Skiing 

Don't touch the fog balls

On a foggy day at Whitefish Mountain Resort, it can be near impossible to see. Any moment, you might smack a tree or begin a silent free-fall off a cliff. With everything hidden in a gray light, you can't tell how fast you're skiing or where the trail ends. According to WMR Marketing Director and skier Riley Polumbus, one way to get through the fog is to ski near the trees. "It loosens things up," she says, "gives you definition."

The other way is to follow the fog balls.

Fog balls are plastic blaze-orange circles attached to bamboo stakes driven into the snow. Like the trees, they give skiers perspective in Whitefish's notorious lake-effect fog, and a reference point in an otherwise whiteout landscape.

"There are days when you simply cannot see your feet," says ski patroller Kyle Sedderly. "We put the [fog balls] as close as we can to the center of the run as a landmark for people to follow."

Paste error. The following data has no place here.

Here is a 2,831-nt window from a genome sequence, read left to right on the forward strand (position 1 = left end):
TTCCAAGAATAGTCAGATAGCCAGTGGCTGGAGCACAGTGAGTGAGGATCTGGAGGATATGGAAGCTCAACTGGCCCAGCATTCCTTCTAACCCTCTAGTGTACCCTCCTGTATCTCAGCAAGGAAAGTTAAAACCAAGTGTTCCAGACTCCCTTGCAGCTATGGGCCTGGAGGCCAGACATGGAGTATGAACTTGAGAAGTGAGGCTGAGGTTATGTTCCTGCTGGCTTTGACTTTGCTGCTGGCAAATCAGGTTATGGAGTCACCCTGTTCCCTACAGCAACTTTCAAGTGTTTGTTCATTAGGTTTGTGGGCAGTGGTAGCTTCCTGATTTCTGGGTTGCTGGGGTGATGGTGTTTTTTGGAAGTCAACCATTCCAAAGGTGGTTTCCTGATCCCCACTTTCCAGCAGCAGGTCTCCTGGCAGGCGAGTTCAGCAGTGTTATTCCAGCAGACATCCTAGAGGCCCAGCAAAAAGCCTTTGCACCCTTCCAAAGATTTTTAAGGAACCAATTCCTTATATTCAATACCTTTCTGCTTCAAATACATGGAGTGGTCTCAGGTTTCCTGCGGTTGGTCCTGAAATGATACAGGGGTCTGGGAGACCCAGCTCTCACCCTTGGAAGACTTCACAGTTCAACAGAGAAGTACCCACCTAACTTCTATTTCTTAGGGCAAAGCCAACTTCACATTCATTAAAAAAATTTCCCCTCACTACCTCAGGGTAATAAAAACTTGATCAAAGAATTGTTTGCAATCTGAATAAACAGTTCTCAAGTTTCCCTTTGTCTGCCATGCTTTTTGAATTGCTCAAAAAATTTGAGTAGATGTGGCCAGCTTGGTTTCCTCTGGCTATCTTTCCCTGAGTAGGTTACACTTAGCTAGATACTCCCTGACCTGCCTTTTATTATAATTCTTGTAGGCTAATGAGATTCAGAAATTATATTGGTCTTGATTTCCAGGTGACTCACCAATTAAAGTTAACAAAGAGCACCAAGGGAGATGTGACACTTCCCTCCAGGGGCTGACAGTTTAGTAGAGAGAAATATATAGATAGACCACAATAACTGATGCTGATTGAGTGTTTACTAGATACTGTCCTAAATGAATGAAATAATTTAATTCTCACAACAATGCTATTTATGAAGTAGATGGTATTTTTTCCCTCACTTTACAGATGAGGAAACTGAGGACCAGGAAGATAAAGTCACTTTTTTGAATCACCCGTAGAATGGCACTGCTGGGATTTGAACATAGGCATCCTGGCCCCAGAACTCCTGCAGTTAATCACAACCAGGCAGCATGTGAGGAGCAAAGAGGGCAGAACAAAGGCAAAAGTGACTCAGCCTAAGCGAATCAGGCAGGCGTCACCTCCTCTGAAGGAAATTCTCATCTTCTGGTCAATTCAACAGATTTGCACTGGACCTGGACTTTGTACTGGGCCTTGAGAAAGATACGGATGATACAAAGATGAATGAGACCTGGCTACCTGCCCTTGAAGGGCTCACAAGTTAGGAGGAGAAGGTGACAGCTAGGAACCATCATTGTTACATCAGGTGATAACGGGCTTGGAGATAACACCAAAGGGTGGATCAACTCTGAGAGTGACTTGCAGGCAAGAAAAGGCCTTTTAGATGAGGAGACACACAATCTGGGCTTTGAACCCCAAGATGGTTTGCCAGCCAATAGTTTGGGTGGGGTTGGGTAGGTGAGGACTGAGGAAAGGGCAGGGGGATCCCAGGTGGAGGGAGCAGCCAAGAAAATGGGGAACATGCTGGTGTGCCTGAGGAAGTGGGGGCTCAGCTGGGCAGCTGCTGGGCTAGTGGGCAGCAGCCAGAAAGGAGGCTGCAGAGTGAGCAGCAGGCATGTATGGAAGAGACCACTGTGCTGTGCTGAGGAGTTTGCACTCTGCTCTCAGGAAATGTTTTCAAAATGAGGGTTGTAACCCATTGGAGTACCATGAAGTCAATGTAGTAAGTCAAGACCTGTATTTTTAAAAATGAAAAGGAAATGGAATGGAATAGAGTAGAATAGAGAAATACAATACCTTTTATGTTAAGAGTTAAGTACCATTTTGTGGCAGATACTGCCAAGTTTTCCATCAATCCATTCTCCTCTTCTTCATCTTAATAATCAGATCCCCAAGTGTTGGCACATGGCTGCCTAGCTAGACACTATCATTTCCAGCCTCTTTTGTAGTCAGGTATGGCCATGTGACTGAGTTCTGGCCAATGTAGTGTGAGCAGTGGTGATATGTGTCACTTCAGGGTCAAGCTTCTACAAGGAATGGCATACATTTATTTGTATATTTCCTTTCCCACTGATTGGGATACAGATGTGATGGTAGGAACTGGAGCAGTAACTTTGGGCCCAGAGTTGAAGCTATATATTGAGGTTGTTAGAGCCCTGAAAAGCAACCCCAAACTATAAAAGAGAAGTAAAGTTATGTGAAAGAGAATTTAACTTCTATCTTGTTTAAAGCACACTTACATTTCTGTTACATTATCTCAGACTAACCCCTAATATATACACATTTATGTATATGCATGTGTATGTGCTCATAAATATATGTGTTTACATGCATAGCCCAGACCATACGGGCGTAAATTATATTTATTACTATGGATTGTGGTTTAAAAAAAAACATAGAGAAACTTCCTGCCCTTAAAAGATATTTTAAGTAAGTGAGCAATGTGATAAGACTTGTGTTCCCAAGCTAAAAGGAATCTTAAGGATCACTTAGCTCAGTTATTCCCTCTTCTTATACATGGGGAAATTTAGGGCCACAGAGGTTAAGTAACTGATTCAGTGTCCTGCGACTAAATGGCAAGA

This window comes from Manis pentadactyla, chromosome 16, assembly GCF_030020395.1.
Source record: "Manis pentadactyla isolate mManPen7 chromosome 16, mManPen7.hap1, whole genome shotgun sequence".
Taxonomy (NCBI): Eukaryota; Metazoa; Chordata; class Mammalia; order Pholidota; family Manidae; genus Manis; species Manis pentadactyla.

But not everyone appreciates the guidance. This season, WMR ski patrol has battled a rash of fog ball vandalism. On Jan. 26, the issue was noted on WMR's Facebook page. "During holidays and weekends we experience lots of 'tampering' with the fog balls," the message reads, "and as a result it can ruin someone's skiing experience which in the long run hurts us all."

Sedderly says he finds fog balls moved, stuck in trees or missing altogether. He thinks kids are responsible, and while he admits it isn't a huge deal, he says there are days when the mountain is so caked in fog the orange glow of the fog balls is the only thing to distinguish earth from air. "People can even get lost from fog ball to fog ball," he says. "They end up halfway across the mountain from where they're going."

Polumbus adds that while she doesn't think fog ball theft or defacement is a serious crime, they are still the property of WMR and run the resort about $10 per. "They cost money," she says, "and we need them."

As for the perpetrators of fog ball vandalism, WMR doesn't seem bent on prosecuting. It does, however, allude to punitive measures on its Facebook page. "If you are someone who has been grabbing and tossing said fog balls," the message reads, "our hope for you is a winter of fog-filled powder-less days."

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